Same thing with our DVD collection. We never watch them so why are we not getting rid of them?

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    1. I think the easiest part of my food thing is it’s just me and Blue Eyes most of the time, and I do most of the cooking, so I can judge it pretty well. I’m probably in the minority of the population with this kind of easy food math, and it definitely makes this whole idea MUCH easier to execute.

      xox

      On Mon, Mar 28, 2016 at 9:38 AM, Feisty Harriet wrote:

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  3. I’m a minimalist.

    Very much so, in fact.

    I’ve always been that way a little bit, but since my apartment fire in 2012 most especially. Standing in a parking lot and watching all of your worldly possessions go up in smoke has a profound effect. Sifting through the wet ashes of your life shortly thereafter also gives you a perspective. Namely, why did I have all this stuff? Where did I even get all this stuff? Do I really need all this stuff?

    Since then, I’ve been a minimalist. Everything I own fits in my car. Well, almost everything. My computer desk won’t fit, but then I bought it at Walmart for like $40, so I won’t think twice to chuck it away. Anything that doesn’t fit gets thrown out when I move. When I moved to Denver… car. When I moved to Nevada… car. If it won’t fit in the car, it fits in the dumpster.

    I think back to all the stuff I used to have and realize that I don’t really miss it. A couple of things would be nice to have though, like my cooking stuff (I’m always finding I need some kind of cooking implement and don’t have it,) and there are always those times when I think of something, like a book or a picture, and I’m like “hey I should read/look at/show that to someone,” and then all the sudden it hits me and I’m like, “oh… never mind,” But for the most part, I don’t miss the stuff I lost. I had too much stuff, and it weighed me down. I’m a lighter version of myself now, and I don’t foresee it changing in the future. I’ve grown to like it.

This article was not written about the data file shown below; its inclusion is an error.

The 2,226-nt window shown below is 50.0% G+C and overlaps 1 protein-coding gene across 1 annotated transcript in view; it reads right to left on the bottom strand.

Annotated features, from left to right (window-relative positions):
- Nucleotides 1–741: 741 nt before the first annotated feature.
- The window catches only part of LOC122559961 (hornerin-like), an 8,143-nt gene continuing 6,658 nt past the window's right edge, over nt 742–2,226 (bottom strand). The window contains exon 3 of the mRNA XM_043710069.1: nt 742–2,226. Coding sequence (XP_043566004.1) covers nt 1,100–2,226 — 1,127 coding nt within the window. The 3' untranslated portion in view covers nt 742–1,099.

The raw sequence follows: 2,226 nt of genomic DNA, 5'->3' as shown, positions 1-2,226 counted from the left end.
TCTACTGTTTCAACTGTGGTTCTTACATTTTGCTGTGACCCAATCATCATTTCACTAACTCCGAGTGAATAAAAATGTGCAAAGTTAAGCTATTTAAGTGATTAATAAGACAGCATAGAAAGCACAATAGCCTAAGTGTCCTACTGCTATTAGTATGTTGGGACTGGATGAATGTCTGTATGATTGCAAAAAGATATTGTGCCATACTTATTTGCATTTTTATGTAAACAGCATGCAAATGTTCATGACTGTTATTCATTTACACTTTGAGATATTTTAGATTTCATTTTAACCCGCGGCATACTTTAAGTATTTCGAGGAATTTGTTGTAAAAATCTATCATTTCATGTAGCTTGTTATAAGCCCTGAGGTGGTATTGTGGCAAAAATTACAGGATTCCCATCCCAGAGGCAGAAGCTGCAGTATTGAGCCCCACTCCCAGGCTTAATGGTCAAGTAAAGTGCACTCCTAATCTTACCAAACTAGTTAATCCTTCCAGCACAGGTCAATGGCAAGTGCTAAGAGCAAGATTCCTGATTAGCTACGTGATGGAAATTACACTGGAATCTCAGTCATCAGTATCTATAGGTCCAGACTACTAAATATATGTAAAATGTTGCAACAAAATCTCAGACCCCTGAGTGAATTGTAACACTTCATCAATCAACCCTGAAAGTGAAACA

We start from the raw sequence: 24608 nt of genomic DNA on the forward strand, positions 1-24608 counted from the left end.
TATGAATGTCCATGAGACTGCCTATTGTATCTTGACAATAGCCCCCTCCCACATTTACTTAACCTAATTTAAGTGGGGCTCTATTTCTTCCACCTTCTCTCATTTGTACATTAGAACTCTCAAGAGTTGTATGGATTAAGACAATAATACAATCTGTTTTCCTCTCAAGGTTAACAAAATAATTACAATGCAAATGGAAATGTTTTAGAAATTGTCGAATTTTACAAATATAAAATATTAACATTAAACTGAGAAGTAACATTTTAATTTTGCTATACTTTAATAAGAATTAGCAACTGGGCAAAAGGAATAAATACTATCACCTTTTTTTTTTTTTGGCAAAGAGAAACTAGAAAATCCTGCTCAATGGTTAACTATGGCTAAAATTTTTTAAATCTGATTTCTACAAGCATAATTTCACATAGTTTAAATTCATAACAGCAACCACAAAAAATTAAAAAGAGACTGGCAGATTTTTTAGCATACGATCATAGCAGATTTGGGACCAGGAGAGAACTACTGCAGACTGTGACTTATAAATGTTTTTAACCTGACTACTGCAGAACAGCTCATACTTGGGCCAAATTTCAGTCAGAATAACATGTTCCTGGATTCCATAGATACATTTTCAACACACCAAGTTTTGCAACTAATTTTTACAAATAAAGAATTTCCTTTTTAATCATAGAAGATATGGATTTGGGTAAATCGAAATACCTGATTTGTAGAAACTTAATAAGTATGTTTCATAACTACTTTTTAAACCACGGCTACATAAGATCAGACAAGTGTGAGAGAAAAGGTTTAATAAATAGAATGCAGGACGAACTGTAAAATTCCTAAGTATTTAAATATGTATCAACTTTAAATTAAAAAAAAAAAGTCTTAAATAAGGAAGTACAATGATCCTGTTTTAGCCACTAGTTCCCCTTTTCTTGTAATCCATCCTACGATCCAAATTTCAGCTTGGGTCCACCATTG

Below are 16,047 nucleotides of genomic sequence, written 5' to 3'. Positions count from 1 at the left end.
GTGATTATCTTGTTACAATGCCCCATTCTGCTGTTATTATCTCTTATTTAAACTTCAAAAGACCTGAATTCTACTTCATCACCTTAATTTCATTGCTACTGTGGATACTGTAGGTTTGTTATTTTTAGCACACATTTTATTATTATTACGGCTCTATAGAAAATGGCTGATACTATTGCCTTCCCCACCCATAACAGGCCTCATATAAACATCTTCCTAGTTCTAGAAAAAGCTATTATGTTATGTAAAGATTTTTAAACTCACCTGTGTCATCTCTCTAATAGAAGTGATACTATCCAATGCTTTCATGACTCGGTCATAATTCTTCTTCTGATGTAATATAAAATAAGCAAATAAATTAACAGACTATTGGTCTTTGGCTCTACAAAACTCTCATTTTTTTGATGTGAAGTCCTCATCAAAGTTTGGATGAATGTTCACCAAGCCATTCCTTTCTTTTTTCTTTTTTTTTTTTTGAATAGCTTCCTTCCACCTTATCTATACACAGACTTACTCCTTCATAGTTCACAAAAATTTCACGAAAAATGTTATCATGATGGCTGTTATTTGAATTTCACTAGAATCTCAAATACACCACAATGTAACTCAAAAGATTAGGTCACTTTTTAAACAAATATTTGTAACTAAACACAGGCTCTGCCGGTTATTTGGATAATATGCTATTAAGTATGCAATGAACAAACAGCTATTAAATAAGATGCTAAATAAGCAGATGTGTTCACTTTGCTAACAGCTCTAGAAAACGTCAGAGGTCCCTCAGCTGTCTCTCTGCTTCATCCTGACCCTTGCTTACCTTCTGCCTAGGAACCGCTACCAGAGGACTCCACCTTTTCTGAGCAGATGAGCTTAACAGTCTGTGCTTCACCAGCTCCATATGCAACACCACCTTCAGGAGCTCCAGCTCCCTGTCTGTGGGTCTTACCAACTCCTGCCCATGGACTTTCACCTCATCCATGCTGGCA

Like Tyler Durden says, “the stuff you own ends up owning you.” Wise words from a fantastic book.

    No bandwagons here. They don’t fit in my car.

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  4. Oh my word, that loft sounds like heaven.

    I so identify with what you’re saying here… and think it’s so cool that you’ve picked three ways you can try to be a little more responsibly minimalist without throwing out all the art/warmth/life with the bathwater. Totally agree with you about the book thing – the mood has got to be right.

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  5. You don’t have to be a minimalist in EVERY area of your life to be good at it… I think you did a great job! Note to self: I need to unsubscribe from junk mail. ASAP.

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    1. Baby steps, right? The junk mail thing, oh man, its been a huge stress reducer. I’m sure there is some kind of service that will do all the unsubscribing for you, but my biggest problem was maybe 20-25 companies each sending 5-7 emails a week. WHY so many emails?! And who, pray tell, is actually clicking on and buying stuff from all those emails that makes companies think it’s effective!? Jerks. They should stop that, stat!

      xox

      On Wed, Apr 13, 2016 at 12:31 PM, Feisty Harriet wrote: